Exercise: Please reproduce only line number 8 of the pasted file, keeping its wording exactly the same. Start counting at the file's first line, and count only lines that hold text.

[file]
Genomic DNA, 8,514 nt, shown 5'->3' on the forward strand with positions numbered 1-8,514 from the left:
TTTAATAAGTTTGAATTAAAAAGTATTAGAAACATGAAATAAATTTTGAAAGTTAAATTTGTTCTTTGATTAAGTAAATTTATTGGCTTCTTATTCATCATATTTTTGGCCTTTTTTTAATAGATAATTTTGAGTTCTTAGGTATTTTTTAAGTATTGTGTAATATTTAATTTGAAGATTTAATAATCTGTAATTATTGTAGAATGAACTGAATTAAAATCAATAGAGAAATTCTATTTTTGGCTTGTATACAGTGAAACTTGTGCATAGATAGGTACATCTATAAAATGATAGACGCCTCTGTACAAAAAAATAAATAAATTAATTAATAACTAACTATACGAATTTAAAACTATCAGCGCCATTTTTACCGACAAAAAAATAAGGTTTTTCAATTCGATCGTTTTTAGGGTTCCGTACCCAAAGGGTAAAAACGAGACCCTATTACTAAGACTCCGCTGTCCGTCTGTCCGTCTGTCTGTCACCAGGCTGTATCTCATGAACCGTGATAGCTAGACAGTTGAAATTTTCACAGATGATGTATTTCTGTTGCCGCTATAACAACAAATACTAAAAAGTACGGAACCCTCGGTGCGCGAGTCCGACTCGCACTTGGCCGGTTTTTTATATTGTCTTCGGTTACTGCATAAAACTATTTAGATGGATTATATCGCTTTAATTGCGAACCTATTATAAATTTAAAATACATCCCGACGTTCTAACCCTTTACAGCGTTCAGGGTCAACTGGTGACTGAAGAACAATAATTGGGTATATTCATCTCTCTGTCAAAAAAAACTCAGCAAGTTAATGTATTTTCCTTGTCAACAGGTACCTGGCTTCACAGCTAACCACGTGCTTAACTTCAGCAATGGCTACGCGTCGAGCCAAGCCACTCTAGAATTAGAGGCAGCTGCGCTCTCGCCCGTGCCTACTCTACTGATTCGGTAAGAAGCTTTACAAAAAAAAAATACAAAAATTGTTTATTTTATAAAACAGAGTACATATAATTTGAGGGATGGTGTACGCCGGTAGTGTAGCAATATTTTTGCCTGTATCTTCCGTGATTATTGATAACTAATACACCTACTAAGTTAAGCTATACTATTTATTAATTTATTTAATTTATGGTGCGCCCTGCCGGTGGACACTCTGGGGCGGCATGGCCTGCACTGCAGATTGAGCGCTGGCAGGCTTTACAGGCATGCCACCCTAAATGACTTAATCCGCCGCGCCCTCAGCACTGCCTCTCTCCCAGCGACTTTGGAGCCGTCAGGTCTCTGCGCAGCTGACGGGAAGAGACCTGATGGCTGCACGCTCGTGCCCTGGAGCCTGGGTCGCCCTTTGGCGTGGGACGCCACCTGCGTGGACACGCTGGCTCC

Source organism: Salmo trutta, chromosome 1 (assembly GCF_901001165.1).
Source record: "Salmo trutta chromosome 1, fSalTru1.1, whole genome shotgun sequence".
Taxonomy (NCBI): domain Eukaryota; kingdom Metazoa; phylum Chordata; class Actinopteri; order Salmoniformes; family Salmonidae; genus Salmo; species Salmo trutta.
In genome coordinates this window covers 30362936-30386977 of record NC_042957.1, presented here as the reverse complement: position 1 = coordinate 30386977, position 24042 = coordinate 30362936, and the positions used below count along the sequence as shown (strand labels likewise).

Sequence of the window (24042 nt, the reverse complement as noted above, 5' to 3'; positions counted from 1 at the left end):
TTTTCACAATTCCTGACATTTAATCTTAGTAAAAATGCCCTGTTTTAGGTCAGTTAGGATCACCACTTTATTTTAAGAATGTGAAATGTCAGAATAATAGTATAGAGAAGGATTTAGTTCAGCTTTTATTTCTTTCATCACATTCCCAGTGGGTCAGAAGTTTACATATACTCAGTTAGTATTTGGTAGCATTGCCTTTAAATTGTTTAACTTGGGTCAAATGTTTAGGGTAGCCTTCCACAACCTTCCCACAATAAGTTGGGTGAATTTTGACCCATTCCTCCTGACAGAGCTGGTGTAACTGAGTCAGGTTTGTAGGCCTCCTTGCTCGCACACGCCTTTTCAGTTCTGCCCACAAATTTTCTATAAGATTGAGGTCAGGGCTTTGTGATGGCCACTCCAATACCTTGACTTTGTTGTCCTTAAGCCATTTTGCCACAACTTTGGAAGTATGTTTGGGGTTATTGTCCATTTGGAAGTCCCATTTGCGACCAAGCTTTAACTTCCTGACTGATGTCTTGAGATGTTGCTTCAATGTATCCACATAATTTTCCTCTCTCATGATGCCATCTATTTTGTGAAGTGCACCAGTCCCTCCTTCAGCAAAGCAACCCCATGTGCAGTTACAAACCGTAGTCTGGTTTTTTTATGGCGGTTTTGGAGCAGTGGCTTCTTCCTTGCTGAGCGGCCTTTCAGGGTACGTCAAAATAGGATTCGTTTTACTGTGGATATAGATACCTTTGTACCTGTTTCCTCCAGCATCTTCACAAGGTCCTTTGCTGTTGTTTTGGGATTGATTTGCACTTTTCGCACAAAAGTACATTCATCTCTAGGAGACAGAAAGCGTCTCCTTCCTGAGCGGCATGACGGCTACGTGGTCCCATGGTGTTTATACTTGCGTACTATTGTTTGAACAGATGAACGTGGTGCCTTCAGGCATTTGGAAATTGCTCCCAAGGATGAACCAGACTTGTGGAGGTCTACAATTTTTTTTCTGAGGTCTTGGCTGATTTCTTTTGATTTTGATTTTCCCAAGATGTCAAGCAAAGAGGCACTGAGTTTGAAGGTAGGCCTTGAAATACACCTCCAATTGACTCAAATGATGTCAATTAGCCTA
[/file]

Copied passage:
TTTTCACAATTCCTGACATTTAATCTTAGTAAAAATGCCCTGTTTTAGGTCAGTTAGGATCACCACTTTATTTTAAGAATGTGAAATGTCAGAATAATAGTATAGAGAAGGATTTAGTTCAGCTTTTATTTCTTTCATCACATTCCCAGTGGGTCAGAAGTTTACATATACTCAGTTAGTATTTGGTAGCATTGCCTTTAAATTGTTTAACTTGGGTCAAATGTTTAGGGTAGCCTTCCACAACCTTCCCACAATAAGTTGGGTGAATTTTGACCCATTCCTCCTGACAGAGCTGGTGTAACTGAGTCAGGTTTGTAGGCCTCCTTGCTCGCACACGCCTTTTCAGTTCTGCCCACAAATTTTCTATAAGATTGAGGTCAGGGCTTTGTGATGGCCACTCCAATACCTTGACTTTGTTGTCCTTAAGCCATTTTGCCACAACTTTGGAAGTATGTTTGGGGTTATTGTCCATTTGGAAGTCCCATTTGCGACCAAGCTTTAACTTCCTGACTGATGTCTTGAGATGTTGCTTCAATGTATCCACATAATTTTCCTCTCTCATGATGCCATCTATTTTGTGAAGTGCACCAGTCCCTCCTTCAGCAAAGCAACCCCATGTGCAGTTACAAACCGTAGTCTGGTTTTTTTATGGCGGTTTTGGAGCAGTGGCTTCTTCCTTGCTGAGCGGCCTTTCAGGGTACGTCAAAATAGGATTCGTTTTACTGTGGATATAGATACCTTTGTACCTGTTTCCTCCAGCATCTTCACAAGGTCCTTTGCTGTTGTTTTGGGATTGATTTGCACTTTTCGCACAAAAGTACATTCATCTCTAGGAGACAGAAAGCGTCTCCTTCCTGAGCGGCATGACGGCTACGTGGTCCCATGGTGTTTATACTTGCGTACTATTGTTTGAACAGATGAACGTGGTGCCTTCAGGCATTTGGAAATTGCTCCCAAGGATGAACCAGACTTGTGGAGGTCTACAATTTTTTTTCTGAGGTCTTGGCTGATTTCTTTTGATTTTGATTTTCCCAAGATGTCAAGCAAAGAGGCACTGAGTTTGAAGGTAGGCCTTGAAATACACCTCCAATTGACTCAAATGATGTCAATTAGCCTA